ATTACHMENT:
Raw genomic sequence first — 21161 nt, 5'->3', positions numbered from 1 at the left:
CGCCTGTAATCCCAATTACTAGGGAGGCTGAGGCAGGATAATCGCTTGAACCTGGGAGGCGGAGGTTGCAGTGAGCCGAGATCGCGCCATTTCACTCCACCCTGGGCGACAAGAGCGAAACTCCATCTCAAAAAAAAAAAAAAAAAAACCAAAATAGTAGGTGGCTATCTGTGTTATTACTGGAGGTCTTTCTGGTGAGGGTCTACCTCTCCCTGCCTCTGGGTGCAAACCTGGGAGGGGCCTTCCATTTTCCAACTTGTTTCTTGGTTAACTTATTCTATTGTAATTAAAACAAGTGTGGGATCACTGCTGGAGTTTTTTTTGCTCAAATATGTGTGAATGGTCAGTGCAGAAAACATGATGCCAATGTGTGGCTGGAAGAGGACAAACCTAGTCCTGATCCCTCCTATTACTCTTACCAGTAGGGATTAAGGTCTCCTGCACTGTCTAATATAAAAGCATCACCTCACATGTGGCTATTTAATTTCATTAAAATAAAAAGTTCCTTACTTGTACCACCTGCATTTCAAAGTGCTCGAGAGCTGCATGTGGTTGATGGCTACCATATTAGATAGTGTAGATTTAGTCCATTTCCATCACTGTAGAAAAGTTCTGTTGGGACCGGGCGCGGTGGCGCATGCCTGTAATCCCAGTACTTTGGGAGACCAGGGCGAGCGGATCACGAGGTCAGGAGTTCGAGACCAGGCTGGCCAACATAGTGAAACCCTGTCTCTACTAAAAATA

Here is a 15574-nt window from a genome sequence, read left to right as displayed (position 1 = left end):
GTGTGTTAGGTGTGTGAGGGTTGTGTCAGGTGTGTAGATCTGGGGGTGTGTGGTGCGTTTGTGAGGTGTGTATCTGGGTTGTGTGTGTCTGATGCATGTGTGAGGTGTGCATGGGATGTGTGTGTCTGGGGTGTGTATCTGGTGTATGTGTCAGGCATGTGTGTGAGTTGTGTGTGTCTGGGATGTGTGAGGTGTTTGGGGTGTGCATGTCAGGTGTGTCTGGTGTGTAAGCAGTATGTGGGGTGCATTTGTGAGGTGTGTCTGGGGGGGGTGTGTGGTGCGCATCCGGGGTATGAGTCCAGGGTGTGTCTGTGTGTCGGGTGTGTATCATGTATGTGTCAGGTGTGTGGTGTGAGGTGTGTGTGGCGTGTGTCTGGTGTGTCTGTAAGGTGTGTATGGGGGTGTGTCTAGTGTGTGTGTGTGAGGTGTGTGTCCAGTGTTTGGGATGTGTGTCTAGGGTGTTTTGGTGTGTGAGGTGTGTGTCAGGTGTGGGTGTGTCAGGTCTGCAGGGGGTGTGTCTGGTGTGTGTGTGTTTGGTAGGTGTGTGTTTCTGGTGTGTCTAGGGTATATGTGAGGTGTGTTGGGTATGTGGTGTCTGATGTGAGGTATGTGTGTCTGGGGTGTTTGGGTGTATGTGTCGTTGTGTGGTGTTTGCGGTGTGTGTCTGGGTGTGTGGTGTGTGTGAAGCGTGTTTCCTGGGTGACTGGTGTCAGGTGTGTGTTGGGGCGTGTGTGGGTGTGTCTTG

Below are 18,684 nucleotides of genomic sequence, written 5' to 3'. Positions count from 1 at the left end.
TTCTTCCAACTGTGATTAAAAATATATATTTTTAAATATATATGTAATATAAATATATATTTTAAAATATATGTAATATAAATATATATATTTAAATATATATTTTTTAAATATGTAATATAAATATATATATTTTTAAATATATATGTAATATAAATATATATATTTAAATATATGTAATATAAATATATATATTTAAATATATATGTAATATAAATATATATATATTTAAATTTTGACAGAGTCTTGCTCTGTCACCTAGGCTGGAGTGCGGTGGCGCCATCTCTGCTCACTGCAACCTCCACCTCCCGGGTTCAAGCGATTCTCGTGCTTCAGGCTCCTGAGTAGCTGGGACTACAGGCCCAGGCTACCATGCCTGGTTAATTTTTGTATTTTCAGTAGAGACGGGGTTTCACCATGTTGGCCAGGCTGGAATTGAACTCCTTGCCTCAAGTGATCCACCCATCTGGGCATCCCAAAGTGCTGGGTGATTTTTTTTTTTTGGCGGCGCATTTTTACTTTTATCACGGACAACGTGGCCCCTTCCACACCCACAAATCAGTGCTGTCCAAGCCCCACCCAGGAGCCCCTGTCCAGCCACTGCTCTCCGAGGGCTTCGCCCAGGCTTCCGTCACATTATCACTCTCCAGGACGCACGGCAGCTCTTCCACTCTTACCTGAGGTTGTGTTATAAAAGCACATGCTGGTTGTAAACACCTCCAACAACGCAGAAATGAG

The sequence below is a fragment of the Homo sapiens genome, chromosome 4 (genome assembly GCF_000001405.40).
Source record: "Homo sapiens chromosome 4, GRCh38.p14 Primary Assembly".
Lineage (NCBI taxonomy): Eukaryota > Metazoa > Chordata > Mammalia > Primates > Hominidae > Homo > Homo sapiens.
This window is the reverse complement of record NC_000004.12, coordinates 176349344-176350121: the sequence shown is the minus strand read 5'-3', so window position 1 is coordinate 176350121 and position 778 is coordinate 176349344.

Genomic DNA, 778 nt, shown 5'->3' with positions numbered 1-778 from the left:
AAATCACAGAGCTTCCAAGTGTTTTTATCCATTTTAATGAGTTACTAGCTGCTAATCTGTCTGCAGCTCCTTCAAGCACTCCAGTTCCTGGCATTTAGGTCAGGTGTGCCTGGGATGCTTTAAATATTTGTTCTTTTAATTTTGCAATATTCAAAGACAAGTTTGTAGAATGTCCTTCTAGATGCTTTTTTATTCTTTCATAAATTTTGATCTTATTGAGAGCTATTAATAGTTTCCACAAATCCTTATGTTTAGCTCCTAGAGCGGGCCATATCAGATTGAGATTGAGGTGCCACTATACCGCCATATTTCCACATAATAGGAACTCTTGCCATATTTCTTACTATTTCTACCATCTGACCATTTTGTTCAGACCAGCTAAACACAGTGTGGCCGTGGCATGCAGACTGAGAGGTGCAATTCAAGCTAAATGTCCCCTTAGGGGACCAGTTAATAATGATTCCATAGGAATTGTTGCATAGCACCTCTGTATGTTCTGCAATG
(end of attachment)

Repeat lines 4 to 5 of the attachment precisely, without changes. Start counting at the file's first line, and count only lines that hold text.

GTGTGTTAGGTGTGTGAGGGTTGTGTCAGGTGTGTAGATCTGGGGGTGTGTGGTGCGTTTGTGAGGTGTGTATCTGGGTTGTGTGTGTCTGATGCATGTGTGAGGTGTGCATGGGATGTGTGTGTCTGGGGTGTGTATCTGGTGTATGTGTCAGGCATGTGTGTGAGTTGTGTGTGTCTGGGATGTGTGAGGTGTTTGGGGTGTGCATGTCAGGTGTGTCTGGTGTGTAAGCAGTATGTGGGGTGCATTTGTGAGGTGTGTCTGGGGGGGGTGTGTGGTGCGCATCCGGGGTATGAGTCCAGGGTGTGTCTGTGTGTCGGGTGTGTATCATGTATGTGTCAGGTGTGTGGTGTGAGGTGTGTGTGGCGTGTGTCTGGTGTGTCTGTAAGGTGTGTATGGGGGTGTGTCTAGTGTGTGTGTGTGAGGTGTGTGTCCAGTGTTTGGGATGTGTGTCTAGGGTGTTTTGGTGTGTGAGGTGTGTGTCAGGTGTGGGTGTGTCAGGTCTGCAGGGGGTGTGTCTGGTGTGTGTGTGTTTGGTAGGTGTGTGTTTCTGGTGTGTCTAGGGTATATGTGAGGTGTGTTGGGTATGTGGTGTCTGATGTGAGGTATGTGTGTCTGGGGTGTTTGGGTGTATGTGTCGTTGTGTGGTGTTTGCGGTGTGTGTCTGGGTGTGTGGTGTGTGTGAAGCGTGTTTCCTGGGTGACTGGTGTCAGGTGTGTGTTGGGGCGTGTGTGGGTGTGTCTTG

Below are 18,684 nucleotides of genomic sequence, written 5' to 3'. Positions count from 1 at the left end.